11:50 AM CDT, May 3, 2012
The Bloomington Police Department said they are investigating if a man accused of murdering several women in southern Indiana is linked to missing Indiana University student Lauren Spierer.
Bloomington police said a detective has been assigned to investigate whether the William Clyde Gibson case in New Albany could be linked to the missing student.
Gibson is a convicted sex offender who police said is connected to the deaths of three women.
Last week, authorities dug up human remains in Gibson’s backyard, where the remains of a missing 35-year-old woman were found. Gibson is already behind bars in connection with the deaths of two other women, 75-year-old Christine Whitis and 44-year-old Karen Hodella.
Gibson has a criminal record, dating back more than 20 years ago, when he was arrested for attacking a young woman. According to a police report, Gibson sexually assaulted a woman in 1991. After the attack, Gibson was accused of punching her in the face, before taking off with her purse. He pleaded guilty to sexual abuse and robbery. Gibson was released from prison in 1999.
Bloomington police said there is no indication there is a connection to Spierer’s case. However, Captain Joe Qualters said their inquiry is “much like the inquiries we make on unidentified bodies that become known to us from other jurisdictions.”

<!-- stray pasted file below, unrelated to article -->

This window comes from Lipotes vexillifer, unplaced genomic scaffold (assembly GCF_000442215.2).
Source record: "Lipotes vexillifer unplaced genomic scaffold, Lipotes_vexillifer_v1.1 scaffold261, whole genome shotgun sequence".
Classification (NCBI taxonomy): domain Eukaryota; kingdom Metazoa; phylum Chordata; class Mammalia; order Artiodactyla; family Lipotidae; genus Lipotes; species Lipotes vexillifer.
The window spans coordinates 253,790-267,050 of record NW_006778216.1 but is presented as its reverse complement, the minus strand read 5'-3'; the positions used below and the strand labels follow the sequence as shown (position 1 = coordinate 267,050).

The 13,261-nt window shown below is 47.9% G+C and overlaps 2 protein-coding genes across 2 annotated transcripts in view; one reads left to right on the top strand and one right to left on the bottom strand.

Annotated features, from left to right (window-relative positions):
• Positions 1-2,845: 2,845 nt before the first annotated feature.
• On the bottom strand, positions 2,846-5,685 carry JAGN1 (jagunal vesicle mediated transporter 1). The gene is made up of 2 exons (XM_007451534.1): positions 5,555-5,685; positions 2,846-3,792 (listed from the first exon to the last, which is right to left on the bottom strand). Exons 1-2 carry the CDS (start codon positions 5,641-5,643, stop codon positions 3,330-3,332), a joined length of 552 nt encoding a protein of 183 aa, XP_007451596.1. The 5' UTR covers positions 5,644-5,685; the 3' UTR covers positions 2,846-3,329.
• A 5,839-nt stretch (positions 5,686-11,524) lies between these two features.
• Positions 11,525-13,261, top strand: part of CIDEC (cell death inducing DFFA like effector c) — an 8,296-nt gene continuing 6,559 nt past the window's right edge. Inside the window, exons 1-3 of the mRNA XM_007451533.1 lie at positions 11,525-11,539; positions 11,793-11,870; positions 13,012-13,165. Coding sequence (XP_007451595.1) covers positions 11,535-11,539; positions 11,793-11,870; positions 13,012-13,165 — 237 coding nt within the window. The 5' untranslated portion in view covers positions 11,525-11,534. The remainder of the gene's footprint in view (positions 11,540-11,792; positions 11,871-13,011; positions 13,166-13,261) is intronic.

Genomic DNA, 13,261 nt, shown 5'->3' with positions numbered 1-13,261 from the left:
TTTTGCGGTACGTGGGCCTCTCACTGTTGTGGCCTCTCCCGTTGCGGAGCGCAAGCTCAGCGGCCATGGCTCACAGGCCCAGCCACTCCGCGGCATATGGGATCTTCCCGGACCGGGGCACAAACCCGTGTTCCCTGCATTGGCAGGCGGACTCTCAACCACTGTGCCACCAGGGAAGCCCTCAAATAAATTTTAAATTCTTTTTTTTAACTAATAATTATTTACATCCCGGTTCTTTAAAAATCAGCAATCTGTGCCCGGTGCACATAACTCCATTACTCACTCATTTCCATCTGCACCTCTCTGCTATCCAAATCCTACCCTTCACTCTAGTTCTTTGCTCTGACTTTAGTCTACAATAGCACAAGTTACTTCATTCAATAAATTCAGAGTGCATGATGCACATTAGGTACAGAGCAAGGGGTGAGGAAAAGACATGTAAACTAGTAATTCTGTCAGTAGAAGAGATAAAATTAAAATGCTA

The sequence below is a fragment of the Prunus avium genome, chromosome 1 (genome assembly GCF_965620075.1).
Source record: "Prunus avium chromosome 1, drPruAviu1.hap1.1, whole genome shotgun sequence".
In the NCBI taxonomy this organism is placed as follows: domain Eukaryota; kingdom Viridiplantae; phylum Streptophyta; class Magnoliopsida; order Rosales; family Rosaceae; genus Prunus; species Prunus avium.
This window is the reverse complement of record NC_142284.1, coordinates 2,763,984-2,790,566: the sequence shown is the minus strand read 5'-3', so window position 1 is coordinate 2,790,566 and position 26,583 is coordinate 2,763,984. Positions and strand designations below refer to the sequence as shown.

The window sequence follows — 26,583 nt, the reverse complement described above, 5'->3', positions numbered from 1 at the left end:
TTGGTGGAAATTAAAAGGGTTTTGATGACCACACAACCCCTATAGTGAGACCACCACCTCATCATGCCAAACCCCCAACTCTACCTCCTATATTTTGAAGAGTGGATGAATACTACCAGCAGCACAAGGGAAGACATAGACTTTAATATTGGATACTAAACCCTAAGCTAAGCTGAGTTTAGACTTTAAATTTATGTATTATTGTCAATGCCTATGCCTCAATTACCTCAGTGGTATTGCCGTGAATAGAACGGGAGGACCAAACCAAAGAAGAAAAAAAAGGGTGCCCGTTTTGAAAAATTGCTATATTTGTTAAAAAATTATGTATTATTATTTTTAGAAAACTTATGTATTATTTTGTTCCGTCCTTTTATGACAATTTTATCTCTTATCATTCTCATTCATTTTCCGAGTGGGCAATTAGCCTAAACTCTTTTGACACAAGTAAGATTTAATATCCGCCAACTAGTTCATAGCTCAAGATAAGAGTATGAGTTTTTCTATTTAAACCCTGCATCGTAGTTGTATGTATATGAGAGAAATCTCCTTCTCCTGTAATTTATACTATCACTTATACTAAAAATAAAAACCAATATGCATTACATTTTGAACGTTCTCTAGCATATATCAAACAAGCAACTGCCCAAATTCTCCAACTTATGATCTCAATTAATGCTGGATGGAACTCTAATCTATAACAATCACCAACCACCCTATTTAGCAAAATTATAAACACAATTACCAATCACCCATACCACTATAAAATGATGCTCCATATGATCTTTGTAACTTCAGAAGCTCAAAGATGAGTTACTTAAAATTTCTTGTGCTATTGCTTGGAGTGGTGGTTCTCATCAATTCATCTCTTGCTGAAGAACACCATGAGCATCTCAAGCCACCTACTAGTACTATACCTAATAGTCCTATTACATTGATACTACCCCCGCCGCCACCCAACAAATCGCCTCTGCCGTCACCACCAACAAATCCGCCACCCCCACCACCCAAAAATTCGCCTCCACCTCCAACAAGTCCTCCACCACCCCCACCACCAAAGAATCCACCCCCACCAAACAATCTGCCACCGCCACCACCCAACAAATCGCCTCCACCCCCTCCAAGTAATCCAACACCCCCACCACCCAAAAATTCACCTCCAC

Bloomington police reached out to Illinois authorities in early April, after skeletal remains were discovered in a remote area of eastern Illinois. An autopsy revealed the remains were those of a man.
Spierer was last seen in the early morning hours of June 3, 11 months from Thursday. She was last seen on surveillance video, walking home after a night out with friends.
Captain Qualters released the following statement Thursday:
A detective from the Bloomington Police Department has been assigned to make an inquiry with investigators in New Albany regarding the Clyde Gibson case they are investigating. We view this as the responsible thing to do as part of our ongoing investigation and it is much like the inquiries we make on unidentified bodies that become known to us from other jurisdictions. We have no indication that there is any connection to Lauren's case, but we are certainly interested in anyone who comes to the attention of law enforcement for targeting women as victims. That is the sole purpose for the inquiry.
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